Photo of a female chef in a chef's coat, apron, and toque. A commercial kitchen is in the background. This image signifies deciding where to operate before you start your new catering business.

Decide Where to Operate Your Catering Business

You probably have a lot of options for where to operate your catering business, depending on the laws in your area. Note: if you’re catering in Texas, you will NOT be permitted to cook in your own home, as the Texas Cottage Food Law doesn’t permit foods that require time and temperature control.

Other options:

  • Co-op Kitchen (Lubbock has two! Hand of the Cook and Culinary Co-op)
  • Own or rent a kitchen with or without a store front
  • Operate as a ghost kitchen by renting a kitchen that is already in operating during hours it’s available
  • Work out of a food truck
  • Cook in a specific venue or various venues
  • Cook in corporate offices
  • Cook in clients’ residential kitchens

Photo of the corner of a certificate with a gold seal.

Get ServSafe Certified

You’ll need to get a food handlers certification to operate any kind of food service business, including catering. Depending on your organizational structure, other employees may need to get certified as well. The certification is fairly inexpensive and easy. You can do it all online!

Photo of a cargo van driving down a city street.

Decide How to Transport Your Food

Unless you will always be cooking at the same location of your events, you’ll need a way to safely transport food. Factors to consider are:

  • The volume of food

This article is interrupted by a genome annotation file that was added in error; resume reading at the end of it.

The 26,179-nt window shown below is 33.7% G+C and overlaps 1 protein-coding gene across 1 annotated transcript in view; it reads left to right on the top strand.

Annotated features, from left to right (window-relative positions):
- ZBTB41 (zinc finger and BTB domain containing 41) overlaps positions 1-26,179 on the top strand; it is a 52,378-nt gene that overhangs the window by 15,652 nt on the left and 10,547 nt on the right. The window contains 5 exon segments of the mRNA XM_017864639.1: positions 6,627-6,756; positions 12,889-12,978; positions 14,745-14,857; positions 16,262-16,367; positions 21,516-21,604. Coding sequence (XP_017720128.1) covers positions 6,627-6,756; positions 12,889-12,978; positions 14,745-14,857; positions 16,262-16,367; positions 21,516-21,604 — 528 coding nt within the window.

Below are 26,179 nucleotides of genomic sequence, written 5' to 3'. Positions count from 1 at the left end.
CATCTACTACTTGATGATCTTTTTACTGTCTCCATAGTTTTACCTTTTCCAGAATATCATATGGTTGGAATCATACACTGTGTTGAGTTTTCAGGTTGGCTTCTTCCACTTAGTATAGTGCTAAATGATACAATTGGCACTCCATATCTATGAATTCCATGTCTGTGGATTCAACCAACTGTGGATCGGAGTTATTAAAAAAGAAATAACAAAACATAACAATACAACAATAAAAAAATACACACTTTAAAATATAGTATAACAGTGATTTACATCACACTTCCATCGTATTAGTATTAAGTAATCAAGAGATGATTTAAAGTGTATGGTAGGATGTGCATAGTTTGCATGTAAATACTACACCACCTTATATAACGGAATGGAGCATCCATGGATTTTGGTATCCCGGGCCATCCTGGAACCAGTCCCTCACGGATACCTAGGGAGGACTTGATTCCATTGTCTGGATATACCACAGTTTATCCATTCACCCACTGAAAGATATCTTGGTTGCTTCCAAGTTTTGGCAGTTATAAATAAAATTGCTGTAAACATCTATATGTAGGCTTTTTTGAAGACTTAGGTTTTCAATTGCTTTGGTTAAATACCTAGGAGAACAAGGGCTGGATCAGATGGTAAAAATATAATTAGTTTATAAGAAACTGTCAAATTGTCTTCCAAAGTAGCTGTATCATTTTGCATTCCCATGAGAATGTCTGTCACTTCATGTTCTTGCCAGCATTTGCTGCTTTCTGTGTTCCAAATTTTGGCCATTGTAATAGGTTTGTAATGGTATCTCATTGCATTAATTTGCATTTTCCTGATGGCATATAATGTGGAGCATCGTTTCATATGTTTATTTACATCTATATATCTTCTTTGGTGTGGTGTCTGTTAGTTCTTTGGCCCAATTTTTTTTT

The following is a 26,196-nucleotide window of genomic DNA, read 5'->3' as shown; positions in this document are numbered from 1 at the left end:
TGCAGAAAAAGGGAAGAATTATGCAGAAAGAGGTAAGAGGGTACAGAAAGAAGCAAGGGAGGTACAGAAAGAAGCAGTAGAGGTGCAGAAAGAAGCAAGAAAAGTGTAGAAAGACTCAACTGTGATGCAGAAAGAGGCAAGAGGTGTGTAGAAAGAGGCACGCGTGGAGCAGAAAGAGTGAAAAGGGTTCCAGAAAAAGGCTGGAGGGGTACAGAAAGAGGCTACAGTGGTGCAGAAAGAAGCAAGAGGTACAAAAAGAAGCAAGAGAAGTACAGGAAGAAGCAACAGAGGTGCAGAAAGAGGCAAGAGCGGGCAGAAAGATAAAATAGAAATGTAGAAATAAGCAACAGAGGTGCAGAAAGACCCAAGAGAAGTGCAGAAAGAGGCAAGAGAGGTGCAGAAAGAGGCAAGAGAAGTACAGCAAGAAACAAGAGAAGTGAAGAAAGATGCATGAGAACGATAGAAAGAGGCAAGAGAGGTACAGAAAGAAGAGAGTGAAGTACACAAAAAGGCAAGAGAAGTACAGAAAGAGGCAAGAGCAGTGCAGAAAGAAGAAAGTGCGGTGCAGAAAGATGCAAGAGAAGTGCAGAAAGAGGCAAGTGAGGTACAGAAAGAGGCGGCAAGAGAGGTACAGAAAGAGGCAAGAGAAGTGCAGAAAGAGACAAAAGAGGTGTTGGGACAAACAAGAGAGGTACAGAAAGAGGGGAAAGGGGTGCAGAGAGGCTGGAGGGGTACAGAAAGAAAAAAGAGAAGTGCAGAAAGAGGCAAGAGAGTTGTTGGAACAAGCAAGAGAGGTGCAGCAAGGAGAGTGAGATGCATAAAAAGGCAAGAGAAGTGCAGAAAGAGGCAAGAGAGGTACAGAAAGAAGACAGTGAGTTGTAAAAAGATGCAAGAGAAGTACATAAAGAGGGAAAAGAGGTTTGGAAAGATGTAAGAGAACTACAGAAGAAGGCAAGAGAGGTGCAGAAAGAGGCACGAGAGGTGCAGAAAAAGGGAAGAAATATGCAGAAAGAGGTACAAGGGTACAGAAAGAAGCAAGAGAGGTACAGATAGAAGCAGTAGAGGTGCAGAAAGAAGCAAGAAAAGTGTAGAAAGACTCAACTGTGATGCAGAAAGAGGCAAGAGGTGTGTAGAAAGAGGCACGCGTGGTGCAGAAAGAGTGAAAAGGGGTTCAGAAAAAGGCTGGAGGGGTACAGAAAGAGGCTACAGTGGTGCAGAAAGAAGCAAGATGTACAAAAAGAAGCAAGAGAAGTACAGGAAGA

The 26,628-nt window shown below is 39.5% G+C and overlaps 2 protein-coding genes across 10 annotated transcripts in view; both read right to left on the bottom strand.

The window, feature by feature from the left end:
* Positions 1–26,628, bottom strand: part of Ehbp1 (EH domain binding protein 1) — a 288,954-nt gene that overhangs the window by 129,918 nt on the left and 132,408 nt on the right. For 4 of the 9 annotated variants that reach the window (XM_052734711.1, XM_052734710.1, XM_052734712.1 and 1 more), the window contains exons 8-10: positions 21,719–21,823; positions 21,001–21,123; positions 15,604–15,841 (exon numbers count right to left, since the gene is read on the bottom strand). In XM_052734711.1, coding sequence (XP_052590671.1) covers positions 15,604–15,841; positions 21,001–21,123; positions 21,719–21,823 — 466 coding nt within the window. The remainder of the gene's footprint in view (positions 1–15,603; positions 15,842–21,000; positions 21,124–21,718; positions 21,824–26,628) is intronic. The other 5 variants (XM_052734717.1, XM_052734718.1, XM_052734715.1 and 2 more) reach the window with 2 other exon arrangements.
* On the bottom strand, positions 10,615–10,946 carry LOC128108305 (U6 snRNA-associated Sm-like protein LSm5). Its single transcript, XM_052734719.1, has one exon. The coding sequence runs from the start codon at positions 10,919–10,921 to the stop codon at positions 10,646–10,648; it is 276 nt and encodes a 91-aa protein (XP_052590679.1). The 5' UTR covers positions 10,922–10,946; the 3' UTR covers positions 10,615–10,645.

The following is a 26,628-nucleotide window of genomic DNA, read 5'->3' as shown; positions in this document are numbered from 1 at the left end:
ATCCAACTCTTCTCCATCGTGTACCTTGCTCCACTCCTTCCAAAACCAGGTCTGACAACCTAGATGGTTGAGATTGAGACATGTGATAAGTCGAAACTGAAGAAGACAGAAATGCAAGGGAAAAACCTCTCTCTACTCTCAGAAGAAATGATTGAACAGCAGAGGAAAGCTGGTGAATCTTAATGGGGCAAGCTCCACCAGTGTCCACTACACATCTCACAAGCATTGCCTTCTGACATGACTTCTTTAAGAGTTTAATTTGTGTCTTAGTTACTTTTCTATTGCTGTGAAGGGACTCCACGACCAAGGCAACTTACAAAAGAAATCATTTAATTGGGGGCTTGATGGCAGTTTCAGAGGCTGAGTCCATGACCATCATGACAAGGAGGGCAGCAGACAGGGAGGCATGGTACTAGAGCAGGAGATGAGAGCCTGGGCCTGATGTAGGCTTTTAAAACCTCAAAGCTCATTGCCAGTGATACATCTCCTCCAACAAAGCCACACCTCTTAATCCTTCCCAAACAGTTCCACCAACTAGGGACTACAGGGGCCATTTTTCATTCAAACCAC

• The temperature of the food
  • The distance you must travel
  • The facilities available at the event venue

Will you need a van? A refrigerated truck? Do you have insulated food storage to keep food at safe temperatures? Also give thought to the manpower required and the time available to load and unload the food.

Photo of a commercial kitchen. Steam table pans are stacked on stainless steel shelving. Frying pans are hung on hooks over a 3 sink wash. This image illustrates that you need to have the right supplies and equipment before you start your catering business.

Obtain the Right Equipment for Your Catering Business

This step will have a lot to do with where you’re starting your catering business. If you rent a co-op kitchen or operate as a ghost kitchen, most of the equipment and supplies you need will probably be included. Building a commercial kitchen will probably require you to purchase everything from heavy equipment to flatware. If you’re cooking for small groups in residential kitchens, you may only have to bring a few specialty items with you, as most homes have the kitchen basics covered. The list of every item necessary to run a good food service operation is too long to list, but here are just a few important items to consider:

Photo of a notebook with the word "Branding" written on it and a lightbulb drawn over it. A cup of coffee and a pair of glasses sit nearby.

Develop the Branding for Your Catering Business

Once you know your niche, you can begin to develop your branding. What kind of impression do you want to make on your prospective clients? Fun? Sophisticated? Budget-friendly? Trendy? Your business name and logo should reflect the answers to this question.

Open social media accounts in your business name and upload your logo and photos of your food and presentation. Note on food photos: lighting is EVERYTHING! Get a second opinion on your food photos before posting them. They may not look as appetizing to others as you think they do. It may be worth paying for professional food photography.

Give thought to how you want customers to contact you: cell phone, email, Messenger, land line, website, etc. As you start your catering business, remember that all your accounts and literature should consistently send customers to the same place(s) to learn more about you and ultimately contact you.